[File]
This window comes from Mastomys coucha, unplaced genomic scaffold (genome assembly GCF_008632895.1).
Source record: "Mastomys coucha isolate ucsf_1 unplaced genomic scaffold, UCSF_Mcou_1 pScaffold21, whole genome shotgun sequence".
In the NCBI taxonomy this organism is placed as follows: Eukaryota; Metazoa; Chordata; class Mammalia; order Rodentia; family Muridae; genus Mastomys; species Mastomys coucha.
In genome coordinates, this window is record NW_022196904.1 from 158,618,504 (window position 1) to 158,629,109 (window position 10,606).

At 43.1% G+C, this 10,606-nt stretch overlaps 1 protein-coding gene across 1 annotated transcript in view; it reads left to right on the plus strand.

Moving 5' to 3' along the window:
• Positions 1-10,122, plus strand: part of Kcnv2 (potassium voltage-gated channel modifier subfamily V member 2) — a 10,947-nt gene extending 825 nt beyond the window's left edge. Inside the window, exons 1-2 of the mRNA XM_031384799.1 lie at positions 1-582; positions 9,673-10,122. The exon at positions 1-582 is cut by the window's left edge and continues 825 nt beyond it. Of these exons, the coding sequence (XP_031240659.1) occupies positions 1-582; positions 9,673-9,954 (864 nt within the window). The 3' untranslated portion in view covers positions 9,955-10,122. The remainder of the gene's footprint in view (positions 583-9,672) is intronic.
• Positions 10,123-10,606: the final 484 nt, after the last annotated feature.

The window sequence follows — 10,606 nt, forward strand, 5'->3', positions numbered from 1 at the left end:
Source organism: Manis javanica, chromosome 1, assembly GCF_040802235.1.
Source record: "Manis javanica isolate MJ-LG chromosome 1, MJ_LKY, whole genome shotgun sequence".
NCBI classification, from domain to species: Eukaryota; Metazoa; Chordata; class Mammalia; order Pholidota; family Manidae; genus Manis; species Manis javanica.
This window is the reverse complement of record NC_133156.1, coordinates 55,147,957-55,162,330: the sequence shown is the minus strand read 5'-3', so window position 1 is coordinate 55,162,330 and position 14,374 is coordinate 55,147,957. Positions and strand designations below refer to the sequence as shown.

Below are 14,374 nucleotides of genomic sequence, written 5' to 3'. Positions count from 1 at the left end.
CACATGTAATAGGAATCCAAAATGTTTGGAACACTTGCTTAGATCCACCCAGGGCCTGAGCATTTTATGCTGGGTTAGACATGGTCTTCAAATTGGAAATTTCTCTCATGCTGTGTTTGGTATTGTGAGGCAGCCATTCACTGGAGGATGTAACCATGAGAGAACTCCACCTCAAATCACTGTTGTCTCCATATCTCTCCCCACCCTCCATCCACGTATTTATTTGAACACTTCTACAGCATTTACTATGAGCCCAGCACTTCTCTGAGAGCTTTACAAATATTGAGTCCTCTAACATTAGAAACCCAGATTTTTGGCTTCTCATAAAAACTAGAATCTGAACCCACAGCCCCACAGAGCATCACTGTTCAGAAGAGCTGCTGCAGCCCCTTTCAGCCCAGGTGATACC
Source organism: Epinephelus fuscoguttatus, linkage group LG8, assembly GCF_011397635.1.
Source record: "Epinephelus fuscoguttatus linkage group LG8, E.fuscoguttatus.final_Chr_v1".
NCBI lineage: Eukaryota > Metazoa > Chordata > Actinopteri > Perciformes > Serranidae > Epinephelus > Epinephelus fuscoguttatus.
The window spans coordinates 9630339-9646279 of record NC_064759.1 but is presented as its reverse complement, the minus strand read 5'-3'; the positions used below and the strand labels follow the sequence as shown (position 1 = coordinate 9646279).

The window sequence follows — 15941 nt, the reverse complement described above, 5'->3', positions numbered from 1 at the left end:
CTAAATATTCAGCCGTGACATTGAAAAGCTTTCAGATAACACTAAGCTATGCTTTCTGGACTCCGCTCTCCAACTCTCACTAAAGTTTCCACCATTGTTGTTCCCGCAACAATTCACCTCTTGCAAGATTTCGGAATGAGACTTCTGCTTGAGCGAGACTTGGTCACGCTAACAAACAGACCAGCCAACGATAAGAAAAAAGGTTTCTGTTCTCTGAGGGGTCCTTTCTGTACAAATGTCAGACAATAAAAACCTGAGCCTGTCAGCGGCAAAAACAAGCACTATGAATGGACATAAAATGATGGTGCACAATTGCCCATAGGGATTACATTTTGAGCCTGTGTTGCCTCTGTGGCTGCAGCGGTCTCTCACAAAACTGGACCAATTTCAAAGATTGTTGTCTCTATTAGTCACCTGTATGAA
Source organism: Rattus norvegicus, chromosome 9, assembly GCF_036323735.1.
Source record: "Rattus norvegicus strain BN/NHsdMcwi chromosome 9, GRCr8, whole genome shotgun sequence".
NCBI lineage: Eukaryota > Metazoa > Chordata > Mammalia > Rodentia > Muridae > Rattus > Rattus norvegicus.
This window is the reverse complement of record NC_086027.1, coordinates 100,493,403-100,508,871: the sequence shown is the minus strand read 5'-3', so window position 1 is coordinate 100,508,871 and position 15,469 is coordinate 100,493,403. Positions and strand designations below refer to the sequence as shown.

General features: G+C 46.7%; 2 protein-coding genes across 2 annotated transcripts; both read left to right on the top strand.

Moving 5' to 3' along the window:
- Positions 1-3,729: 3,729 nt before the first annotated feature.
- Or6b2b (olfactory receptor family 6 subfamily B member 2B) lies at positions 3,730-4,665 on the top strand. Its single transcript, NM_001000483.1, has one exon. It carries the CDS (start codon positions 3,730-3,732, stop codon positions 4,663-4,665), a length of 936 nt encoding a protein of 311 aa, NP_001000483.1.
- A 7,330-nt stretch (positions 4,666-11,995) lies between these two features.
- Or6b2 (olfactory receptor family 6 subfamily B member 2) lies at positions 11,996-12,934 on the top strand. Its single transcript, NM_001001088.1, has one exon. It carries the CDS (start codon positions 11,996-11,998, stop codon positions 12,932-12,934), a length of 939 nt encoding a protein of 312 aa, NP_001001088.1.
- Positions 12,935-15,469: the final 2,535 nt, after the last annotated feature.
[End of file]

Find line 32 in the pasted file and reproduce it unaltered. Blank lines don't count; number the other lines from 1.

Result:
- Positions 12,935-15,469: the final 2,535 nt, after the last annotated feature.